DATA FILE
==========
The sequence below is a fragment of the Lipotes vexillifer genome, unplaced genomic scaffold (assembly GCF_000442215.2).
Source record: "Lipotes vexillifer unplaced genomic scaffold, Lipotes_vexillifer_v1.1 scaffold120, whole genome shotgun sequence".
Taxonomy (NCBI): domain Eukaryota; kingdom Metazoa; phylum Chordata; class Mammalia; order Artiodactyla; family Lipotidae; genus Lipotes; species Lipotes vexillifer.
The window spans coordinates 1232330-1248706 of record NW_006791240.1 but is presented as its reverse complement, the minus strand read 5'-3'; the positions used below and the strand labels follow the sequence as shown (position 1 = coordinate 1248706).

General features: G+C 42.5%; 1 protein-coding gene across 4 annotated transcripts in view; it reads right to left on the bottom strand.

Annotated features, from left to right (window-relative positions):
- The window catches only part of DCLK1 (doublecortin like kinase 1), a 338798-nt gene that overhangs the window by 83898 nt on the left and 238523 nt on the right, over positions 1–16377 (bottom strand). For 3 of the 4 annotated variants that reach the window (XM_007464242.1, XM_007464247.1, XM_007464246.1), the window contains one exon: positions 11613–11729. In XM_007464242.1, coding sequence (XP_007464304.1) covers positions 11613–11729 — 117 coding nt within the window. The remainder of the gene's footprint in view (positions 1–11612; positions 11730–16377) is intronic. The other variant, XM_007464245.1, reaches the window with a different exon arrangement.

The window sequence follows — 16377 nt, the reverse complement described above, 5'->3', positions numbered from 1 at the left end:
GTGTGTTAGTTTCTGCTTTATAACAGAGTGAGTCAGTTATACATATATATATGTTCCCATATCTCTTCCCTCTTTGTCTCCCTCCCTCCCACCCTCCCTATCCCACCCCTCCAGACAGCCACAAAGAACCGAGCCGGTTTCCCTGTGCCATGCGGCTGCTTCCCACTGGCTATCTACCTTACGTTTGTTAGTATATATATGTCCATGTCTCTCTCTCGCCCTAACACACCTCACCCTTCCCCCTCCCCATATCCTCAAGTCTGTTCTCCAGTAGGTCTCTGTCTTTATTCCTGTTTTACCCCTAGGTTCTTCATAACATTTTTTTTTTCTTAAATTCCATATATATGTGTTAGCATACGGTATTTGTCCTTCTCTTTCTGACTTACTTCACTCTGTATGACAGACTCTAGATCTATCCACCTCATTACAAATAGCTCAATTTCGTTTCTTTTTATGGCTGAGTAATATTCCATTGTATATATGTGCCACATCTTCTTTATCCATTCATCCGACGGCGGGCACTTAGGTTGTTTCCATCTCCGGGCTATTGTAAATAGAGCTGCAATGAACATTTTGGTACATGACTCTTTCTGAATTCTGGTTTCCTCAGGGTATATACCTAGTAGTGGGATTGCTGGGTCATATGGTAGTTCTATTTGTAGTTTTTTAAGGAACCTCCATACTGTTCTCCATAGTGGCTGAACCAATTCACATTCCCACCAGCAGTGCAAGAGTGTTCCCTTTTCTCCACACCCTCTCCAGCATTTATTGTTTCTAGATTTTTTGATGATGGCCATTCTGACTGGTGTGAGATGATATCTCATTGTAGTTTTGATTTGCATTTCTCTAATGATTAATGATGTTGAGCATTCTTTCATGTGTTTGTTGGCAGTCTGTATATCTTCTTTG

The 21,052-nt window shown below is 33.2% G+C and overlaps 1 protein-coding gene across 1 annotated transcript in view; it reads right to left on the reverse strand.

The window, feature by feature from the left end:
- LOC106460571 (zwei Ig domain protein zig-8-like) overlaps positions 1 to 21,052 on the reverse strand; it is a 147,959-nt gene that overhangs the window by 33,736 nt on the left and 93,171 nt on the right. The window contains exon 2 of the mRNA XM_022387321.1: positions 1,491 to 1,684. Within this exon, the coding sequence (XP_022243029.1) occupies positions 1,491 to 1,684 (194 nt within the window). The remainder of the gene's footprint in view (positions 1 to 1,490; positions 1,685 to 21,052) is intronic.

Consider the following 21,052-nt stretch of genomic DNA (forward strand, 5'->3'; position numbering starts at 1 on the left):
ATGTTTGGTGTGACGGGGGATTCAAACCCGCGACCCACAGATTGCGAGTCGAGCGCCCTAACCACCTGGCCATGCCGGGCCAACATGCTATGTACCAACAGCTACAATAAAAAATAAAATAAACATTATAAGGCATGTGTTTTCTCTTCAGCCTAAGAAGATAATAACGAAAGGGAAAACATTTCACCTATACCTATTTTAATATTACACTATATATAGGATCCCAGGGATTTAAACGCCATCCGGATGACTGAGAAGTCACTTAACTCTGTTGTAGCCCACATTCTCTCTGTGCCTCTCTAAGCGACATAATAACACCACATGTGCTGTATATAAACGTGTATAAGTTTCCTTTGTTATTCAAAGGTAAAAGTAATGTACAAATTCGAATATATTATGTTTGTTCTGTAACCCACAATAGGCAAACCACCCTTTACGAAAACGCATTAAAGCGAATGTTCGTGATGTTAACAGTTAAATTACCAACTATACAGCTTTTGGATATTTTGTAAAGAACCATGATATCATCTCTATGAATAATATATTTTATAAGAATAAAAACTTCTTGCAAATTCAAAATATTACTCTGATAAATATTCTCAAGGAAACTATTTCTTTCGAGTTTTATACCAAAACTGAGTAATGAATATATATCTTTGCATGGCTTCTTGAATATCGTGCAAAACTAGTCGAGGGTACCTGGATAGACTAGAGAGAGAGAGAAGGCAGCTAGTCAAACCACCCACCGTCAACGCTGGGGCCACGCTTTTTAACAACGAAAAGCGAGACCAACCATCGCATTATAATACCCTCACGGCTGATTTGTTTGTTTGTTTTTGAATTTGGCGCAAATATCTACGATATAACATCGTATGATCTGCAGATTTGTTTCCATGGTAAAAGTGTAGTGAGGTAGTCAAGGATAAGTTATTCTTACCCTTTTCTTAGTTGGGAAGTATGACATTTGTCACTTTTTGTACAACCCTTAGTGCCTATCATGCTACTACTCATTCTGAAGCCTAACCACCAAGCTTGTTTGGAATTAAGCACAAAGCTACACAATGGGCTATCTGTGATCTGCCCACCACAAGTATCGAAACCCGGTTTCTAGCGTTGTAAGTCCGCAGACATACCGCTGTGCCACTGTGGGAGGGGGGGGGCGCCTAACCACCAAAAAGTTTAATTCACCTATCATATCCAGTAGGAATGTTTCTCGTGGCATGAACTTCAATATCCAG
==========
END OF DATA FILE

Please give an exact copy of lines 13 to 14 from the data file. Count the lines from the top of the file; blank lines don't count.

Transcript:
Consider the following 21,052-nt stretch of genomic DNA (forward strand, 5'->3'; position numbering starts at 1 on the left):
ATGTTTGGTGTGACGGGGGATTCAAACCCGCGACCCACAGATTGCGAGTCGAGCGCCCTAACCACCTGGCCATGCCGGGCCAACATGCTATGTACCAACAGCTACAATAAAAAATAAAATAAACATTATAAGGCATGTGTTTTCTCTTCAGCCTAAGAAGATAATAACGAAAGGGAAAACATTTCACCTATACCTATTTTAATATTACACTATATATAGGATCCCAGGGATTTAAACGCCATCCGGATGACTGAGAAGTCACTTAACTCTGTTGTAGCCCACATTCTCTCTGTGCCTCTCTAAGCGACATAATAACACCACATGTGCTGTATATAAACGTGTATAAGTTTCCTTTGTTATTCAAAGGTAAAAGTAATGTACAAATTCGAATATATTATGTTTGTTCTGTAACCCACAATAGGCAAACCACCCTTTACGAAAACGCATTAAAGCGAATGTTCGTGATGTTAACAGTTAAATTACCAACTATACAGCTTTTGGATATTTTGTAAAGAACCATGATATCATCTCTATGAATAATATATTTTATAAGAATAAAAACTTCTTGCAAATTCAAAATATTACTCTGATAAATATTCTCAAGGAAACTATTTCTTTCGAGTTTTATACCAAAACTGAGTAATGAATATATATCTTTGCATGGCTTCTTGAATATCGTGCAAAACTAGTCGAGGGTACCTGGATAGACTAGAGAGAGAGAGAAGGCAGCTAGTCAAACCACCCACCGTCAACGCTGGGGCCACGCTTTTTAACAACGAAAAGCGAGACCAACCATCGCATTATAATACCCTCACGGCTGATTTGTTTGTTTGTTTTTGAATTTGGCGCAAATATCTACGATATAACATCGTATGATCTGCAGATTTGTTTCCATGGTAAAAGTGTAGTGAGGTAGTCAAGGATAAGTTATTCTTACCCTTTTCTTAGTTGGGAAGTATGACATTTGTCACTTTTTGTACAACCCTTAGTGCCTATCATGCTACTACTCATTCTGAAGCCTAACCACCAAGCTTGTTTGGAATTAAGCACAAAGCTACACAATGGGCTATCTGTGATCTGCCCACCACAAGTATCGAAACCCGGTTTCTAGCGTTGTAAGTCCGCAGACATACCGCTGTGCCACTGTGGGAGGGGGGGGGCGCCTAACCACCAAAAAGTTTAATTCACCTATCATATCCAGTAGGAATGTTTCTCGTGGCATGAACTTCAATATCCAG